| FOR IMMEDIATE RELEASE
MONDAY, MAY 18, 1998
TDD (202) 514-1888
WASHINGTON, D.C. The Justice Department today charged Microsoft with engaging in anticompetitive and exclusionary practices designed to maintain its monopoly in personal computer operating systems and to extend that monopoly to internet browsing software. Twenty state Attorneys General and the District of Columbia filed a similar action today.
"Consumers and computer manufacturers should have the right to choose the software they want installed on their personal computers," said Attorney General Janet Reno. "We are acting to preserve competition and promote innovation in the computer software industry."
"This action will protect innovation by ensuring that anyone who develops a software program will have a fair opportunity to compete in the marketplace," said Joel I. Klein, Assistant Attorney General in charge of the Department's Antitrust Division. "Inventors and investors cannot and will not develop and market innovative software programs if they know that Microsoft can use its Windows monopoly to block the distribution of their programs and to force consumers to buy Microsoft's competing products."
In its complaint, filed today in U.S. District Court in Washington, D.C., the Department charged that Microsoft engaged in a pattern of anticompetitive acts, including the following:
In May 1995, Microsoft executives attempted to persuade an internet browser software competitor--Netscape Communications Corporation--not to compete with Microsoft and to divide the browser market, with Microsoft becoming the sole supplier of browsers for use with Windows 95 operating systems and with Netscape becoming the sole supplier of browsers for non-Windows 95 operating systems. Netscape refused to participate.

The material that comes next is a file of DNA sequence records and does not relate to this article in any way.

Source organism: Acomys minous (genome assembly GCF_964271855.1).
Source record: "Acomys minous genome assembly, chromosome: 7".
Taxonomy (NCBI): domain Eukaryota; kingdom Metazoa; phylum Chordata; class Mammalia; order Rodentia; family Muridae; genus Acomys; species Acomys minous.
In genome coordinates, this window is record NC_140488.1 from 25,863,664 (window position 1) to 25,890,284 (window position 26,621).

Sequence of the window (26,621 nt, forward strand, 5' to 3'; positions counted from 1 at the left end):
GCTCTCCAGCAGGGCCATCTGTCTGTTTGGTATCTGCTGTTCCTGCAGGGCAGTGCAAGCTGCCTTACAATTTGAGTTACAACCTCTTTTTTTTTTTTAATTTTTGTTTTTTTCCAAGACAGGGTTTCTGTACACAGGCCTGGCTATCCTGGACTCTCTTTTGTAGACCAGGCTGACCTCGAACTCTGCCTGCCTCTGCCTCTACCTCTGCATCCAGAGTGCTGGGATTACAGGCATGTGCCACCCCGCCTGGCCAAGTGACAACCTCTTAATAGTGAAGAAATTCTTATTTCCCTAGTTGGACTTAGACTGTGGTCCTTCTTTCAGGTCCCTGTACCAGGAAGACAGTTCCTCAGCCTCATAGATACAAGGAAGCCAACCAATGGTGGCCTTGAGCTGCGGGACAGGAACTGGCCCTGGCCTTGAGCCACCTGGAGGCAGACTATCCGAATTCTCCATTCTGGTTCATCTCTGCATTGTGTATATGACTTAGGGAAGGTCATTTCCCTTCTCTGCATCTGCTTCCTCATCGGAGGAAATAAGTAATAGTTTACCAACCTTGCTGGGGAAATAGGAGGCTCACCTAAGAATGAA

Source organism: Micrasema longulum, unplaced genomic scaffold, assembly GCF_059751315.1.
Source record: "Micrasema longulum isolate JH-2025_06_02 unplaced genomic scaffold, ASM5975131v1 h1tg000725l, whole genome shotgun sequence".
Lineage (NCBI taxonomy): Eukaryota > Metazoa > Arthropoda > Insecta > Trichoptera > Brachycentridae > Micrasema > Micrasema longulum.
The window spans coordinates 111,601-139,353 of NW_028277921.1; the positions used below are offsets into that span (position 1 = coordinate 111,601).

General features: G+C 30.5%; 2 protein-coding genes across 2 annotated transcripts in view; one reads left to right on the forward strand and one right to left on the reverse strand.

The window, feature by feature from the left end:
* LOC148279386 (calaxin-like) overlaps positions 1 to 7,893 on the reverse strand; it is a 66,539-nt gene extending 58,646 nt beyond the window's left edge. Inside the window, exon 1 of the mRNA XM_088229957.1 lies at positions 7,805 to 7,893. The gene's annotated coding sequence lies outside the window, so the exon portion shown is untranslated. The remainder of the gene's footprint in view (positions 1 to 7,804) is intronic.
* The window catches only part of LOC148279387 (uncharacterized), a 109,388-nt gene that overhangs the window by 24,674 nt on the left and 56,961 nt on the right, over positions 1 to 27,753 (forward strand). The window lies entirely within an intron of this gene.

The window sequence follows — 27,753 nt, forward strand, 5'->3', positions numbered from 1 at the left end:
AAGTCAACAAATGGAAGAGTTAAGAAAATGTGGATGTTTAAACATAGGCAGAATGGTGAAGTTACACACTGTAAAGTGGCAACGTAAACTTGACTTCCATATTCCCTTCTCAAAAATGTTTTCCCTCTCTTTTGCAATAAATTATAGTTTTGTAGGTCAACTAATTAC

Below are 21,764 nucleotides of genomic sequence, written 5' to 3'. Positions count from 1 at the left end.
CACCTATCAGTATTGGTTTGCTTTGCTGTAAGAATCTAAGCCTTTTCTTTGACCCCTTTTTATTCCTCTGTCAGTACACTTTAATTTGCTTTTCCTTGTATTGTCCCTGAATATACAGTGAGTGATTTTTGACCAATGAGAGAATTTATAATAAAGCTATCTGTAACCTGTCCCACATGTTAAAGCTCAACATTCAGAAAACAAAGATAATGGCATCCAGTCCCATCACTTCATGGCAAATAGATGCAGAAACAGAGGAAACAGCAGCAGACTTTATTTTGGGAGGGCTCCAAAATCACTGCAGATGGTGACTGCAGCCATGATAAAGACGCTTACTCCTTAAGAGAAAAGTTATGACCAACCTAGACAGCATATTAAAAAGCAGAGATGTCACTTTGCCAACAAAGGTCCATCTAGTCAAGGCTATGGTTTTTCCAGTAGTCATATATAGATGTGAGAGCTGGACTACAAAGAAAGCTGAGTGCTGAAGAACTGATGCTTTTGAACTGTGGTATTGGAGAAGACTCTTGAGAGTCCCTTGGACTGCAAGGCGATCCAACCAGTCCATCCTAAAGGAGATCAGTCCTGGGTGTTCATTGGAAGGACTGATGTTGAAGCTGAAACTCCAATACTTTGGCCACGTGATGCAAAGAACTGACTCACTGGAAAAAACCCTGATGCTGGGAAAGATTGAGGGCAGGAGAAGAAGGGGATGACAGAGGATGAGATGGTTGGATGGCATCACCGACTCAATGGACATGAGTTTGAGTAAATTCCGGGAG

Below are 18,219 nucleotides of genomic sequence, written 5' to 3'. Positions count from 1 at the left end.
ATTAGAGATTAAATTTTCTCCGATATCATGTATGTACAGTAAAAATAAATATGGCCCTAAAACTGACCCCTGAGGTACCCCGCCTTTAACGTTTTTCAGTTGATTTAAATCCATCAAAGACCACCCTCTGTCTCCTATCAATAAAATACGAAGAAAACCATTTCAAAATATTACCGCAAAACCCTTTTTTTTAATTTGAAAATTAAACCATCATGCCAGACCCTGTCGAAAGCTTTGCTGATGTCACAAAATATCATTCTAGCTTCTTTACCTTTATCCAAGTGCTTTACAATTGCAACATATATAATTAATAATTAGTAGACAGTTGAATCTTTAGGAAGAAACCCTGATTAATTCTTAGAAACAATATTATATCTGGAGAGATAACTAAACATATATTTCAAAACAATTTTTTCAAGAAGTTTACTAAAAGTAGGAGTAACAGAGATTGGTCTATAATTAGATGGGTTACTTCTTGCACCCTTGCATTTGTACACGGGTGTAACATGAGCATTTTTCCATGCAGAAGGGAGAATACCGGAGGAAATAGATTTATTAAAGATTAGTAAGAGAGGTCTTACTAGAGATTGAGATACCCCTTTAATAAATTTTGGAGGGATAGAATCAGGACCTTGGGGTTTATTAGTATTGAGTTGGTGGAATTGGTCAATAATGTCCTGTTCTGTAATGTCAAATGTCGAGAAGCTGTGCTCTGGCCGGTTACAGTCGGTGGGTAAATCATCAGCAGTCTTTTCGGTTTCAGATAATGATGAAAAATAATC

Microsoft unlawfully required PC manufacturers to agree to license and install its browser, Internet Explorer, as a condition of obtaining licenses for the Windows 95 operating system.
Microsoft now intends to tie unlawfully its IE Internet browser software to its new Windows 98 operating system, the successor to Windows 95.
Microsoft continues to misuse its Windows operating system monopoly by requiring personal computer manufacturers to agree, as a condition of acquiring a license to the Windows operating system, to adopt a uniform "boot-up" or "first screen" sequence specified by Microsoft. This sequence determines the screens that every user sees upon turning on a Windows PC. Microsoft's exclusionary restrictions forbid, among other things, any changes by an OEM that would remove from the PC Microsoft's Internet Explorer software or that would add to the PC a competing browser in any more prominent or visible way than the way Microsoft requires Internet Explorer to be presented.
Microsoft has entered into anticompetitive agreements with virtually all of the nation's largest and most popular On-Line Service Providers and Internet Service Providers, firms which provide the communications link between a subscriber's PC and the Internet. These agreements leverage its operating system monopoly by conditioning these Providers' inclusion in Windows' lists on their agreement to offer Microsoft's Internet Explorer browser primarily or exclusively through all of the channels through which they distribute their services; not to promote or even mention to any of their subscribers the existence of a competing Internet browser; and to use on their own Internet sites Microsoft proprietary standards and tools that make those sites more effective when viewed through Internet Explorer than when viewed through competing Internet browsers. These agreements have foreclosed competing browsers from this major channel of browser distribution. More than 30 percent of Internet browser users have obtained their browsers from their service providers.